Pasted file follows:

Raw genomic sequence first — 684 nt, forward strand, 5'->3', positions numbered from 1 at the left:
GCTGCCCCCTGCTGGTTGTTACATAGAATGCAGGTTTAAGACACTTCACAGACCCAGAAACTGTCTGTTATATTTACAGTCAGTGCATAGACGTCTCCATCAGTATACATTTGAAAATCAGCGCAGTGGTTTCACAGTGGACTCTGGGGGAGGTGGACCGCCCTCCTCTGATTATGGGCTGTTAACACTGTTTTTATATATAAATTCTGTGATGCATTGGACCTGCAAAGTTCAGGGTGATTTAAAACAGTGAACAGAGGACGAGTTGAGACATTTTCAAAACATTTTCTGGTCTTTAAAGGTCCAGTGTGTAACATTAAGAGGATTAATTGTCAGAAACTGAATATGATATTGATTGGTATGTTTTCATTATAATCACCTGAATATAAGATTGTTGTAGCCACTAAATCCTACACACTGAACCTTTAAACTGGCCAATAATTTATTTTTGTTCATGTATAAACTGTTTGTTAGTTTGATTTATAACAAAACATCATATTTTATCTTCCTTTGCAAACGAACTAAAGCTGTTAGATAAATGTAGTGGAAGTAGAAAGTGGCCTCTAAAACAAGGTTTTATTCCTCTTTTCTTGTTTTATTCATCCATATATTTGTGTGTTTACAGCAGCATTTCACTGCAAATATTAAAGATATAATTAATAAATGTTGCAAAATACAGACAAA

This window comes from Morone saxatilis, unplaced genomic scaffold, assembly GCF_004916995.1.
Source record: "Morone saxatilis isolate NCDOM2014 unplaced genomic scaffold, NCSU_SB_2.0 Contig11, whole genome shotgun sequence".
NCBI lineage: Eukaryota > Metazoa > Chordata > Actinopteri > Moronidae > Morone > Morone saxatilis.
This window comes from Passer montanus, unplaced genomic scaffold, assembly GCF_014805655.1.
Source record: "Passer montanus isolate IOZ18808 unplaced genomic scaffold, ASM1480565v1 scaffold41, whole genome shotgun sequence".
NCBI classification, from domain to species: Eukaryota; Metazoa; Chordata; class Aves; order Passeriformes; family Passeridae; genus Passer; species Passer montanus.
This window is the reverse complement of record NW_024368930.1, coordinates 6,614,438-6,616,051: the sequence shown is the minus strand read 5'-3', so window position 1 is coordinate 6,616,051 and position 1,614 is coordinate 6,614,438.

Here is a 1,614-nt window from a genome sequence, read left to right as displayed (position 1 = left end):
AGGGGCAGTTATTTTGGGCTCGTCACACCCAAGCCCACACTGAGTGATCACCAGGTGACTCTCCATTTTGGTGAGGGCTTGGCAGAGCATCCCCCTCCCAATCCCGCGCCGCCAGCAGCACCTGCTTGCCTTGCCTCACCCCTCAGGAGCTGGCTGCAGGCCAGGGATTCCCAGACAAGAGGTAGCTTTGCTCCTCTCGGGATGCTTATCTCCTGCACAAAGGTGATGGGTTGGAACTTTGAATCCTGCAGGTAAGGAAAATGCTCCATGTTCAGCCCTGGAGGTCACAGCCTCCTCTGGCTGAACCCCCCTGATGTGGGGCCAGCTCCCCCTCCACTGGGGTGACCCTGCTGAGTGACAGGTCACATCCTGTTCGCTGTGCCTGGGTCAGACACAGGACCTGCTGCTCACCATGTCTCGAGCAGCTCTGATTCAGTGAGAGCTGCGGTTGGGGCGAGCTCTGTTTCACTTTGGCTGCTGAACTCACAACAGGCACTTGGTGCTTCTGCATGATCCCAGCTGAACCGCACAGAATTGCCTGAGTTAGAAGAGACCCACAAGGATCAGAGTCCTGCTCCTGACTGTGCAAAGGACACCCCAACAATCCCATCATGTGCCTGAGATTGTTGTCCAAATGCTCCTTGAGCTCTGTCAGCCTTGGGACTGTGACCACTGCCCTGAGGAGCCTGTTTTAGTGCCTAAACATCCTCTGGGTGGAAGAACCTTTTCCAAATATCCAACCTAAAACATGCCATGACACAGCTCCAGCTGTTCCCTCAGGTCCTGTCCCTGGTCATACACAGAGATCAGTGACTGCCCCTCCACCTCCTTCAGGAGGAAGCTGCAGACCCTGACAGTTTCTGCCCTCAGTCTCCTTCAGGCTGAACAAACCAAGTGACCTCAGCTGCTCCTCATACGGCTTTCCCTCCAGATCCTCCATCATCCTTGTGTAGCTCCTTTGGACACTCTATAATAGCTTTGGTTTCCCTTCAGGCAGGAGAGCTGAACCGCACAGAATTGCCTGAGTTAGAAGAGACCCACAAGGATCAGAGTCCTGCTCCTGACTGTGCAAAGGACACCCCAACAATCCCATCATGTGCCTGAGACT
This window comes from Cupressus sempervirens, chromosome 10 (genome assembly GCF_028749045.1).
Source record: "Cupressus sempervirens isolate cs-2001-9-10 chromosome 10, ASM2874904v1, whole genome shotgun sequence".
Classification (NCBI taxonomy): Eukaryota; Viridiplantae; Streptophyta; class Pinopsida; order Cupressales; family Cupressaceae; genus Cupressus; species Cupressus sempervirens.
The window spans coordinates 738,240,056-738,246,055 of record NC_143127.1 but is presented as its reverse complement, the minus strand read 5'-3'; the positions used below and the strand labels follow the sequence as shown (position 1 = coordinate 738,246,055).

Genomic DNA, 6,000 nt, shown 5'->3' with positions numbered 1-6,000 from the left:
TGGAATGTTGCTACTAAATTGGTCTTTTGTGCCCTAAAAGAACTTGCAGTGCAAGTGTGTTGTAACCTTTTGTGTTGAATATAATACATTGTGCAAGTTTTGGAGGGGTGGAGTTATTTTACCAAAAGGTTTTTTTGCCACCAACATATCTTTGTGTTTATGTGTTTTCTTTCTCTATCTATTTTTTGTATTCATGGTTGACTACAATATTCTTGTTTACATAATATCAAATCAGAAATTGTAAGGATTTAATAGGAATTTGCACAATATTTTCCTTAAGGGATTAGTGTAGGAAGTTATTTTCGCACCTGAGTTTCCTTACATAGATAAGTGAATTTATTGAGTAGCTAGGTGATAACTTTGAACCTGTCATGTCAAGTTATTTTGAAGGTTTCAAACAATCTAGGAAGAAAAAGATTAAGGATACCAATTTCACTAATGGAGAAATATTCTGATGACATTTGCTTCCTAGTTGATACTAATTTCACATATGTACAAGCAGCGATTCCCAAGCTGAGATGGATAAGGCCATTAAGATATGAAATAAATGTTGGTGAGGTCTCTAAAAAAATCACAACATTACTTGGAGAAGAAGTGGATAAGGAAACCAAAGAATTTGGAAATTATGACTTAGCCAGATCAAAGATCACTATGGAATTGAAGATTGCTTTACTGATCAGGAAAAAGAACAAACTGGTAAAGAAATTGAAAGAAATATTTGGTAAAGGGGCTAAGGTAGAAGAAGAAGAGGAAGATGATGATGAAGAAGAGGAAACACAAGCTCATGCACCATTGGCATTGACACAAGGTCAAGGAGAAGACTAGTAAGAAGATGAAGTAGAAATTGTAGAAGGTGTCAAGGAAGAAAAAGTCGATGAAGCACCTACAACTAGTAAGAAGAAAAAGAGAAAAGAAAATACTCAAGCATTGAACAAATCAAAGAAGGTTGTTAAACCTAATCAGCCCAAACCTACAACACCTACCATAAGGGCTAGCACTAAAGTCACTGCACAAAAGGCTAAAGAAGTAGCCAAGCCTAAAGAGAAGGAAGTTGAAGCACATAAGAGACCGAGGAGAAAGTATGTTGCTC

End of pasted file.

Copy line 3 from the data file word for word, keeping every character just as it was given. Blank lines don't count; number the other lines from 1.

This window comes from Morone saxatilis, unplaced genomic scaffold, assembly GCF_004916995.1.